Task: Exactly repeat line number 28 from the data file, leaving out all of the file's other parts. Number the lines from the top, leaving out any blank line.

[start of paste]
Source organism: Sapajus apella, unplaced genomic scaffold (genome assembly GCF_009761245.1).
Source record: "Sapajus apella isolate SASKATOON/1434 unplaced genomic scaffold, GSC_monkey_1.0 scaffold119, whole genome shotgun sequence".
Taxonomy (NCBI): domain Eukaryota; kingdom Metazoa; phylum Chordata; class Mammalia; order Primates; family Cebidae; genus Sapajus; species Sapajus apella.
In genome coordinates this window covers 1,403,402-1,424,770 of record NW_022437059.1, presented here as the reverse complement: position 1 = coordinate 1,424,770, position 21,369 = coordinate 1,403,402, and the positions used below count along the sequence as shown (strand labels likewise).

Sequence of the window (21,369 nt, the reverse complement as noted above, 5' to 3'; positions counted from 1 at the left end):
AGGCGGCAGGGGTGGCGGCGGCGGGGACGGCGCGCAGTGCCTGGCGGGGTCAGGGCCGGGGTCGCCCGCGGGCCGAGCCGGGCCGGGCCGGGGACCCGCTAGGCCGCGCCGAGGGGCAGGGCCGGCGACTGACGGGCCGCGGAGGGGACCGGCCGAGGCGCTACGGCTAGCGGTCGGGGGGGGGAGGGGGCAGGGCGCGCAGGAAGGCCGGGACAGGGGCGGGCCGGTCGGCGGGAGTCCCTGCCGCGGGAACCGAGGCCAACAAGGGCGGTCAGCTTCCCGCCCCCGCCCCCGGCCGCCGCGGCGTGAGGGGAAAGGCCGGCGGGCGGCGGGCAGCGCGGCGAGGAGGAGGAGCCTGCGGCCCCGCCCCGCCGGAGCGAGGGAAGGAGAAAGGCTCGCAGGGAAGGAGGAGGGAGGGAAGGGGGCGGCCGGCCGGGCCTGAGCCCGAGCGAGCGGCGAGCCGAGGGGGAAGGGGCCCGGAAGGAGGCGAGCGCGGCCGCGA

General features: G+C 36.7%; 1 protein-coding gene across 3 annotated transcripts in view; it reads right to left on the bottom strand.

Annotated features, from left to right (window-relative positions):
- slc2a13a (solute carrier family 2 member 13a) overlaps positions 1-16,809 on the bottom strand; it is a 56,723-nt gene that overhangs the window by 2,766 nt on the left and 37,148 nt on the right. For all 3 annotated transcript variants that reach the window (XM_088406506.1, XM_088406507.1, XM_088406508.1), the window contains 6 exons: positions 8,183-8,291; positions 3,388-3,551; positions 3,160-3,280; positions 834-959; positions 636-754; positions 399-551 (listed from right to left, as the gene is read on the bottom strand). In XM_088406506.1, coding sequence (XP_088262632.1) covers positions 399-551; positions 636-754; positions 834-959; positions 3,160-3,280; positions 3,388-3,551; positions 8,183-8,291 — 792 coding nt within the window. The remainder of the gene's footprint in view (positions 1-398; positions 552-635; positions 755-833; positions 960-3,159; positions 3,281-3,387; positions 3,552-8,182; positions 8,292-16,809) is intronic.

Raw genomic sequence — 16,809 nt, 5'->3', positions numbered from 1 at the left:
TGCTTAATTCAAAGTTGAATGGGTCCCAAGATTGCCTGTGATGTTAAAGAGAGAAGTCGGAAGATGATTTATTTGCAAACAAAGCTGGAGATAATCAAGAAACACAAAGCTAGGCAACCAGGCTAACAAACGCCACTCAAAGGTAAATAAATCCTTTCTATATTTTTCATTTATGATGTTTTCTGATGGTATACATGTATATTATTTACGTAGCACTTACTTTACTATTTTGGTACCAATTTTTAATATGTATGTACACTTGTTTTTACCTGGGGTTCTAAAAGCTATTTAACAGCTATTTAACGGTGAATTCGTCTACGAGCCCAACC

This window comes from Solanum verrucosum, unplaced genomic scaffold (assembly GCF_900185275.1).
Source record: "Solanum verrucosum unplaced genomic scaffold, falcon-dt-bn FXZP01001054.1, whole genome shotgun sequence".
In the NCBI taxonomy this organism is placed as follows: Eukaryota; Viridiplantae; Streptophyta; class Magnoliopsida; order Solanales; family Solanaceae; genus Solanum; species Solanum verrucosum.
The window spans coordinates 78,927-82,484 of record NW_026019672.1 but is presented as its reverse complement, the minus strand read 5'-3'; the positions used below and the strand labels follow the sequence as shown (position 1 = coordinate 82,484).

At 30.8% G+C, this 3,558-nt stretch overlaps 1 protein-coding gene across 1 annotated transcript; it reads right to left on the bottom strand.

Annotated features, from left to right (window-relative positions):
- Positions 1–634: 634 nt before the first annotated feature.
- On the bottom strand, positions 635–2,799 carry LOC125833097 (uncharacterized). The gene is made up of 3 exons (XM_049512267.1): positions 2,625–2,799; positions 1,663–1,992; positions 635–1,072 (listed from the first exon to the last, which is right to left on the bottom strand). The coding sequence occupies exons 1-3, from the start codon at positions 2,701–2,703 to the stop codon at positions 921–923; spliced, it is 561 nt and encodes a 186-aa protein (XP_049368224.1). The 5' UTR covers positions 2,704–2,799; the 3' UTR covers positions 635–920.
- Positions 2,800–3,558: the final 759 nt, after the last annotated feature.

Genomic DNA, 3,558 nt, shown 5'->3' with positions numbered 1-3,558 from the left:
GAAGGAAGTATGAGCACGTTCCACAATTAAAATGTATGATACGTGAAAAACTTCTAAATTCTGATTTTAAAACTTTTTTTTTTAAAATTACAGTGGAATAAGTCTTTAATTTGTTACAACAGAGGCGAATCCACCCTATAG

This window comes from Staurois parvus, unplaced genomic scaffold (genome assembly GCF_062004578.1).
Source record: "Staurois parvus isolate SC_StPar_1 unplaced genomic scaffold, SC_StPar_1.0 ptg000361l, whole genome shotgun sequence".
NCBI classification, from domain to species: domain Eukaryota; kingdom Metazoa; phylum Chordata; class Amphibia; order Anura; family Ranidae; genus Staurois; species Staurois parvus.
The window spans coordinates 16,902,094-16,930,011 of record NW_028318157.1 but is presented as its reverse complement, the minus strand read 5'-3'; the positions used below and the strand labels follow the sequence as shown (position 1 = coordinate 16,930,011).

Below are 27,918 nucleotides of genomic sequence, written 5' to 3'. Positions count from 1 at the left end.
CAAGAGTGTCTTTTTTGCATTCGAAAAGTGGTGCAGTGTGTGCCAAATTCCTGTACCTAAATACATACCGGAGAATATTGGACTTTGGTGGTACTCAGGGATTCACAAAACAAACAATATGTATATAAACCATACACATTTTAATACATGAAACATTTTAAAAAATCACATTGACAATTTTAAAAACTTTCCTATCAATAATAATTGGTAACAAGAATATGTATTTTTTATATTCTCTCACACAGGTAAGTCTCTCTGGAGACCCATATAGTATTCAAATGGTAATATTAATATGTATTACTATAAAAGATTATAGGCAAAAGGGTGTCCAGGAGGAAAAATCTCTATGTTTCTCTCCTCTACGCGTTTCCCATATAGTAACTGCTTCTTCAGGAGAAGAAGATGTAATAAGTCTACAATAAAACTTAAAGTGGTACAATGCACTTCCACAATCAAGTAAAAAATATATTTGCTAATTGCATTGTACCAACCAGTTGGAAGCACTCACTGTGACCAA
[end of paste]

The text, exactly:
CAAGAGTGTCTTTTTTGCATTCGAAAAGTGGTGCAGTGTGTGCCAAATTCCTGTACCTAAATACATACCGGAGAATATTGGACTTTGGTGGTACTCAGGGATTCACAAAACAAACAATATGTATATAAACCATACACATTTTAATACATGAAACATTTTAAAAAATCACATTGACAATTTTAAAAACTTTCCTATCAATAATAATTGGTAACAAGAATATGTATTTTTTATATTCTCTCACACAGGTAAGTCTCTCTGGAGACCCATATAGTATTCAAATGGTAATATTAATATGTATTACTATAAAAGATTATAGGCAAAAGGGTGTCCAGGAGGAAAAATCTCTATGTTTCTCTCCTCTACGCGTTTCCCATATAGTAACTGCTTCTTCAGGAGAAGAAGATGTAATAAGTCTACAATAAAACTTAAAGTGGTACAATGCACTTCCACAATCAAGTAAAAAATATATTTGCTAATTGCATTGTACCAACCAGTTGGAAGCACTCACTGTGACCAA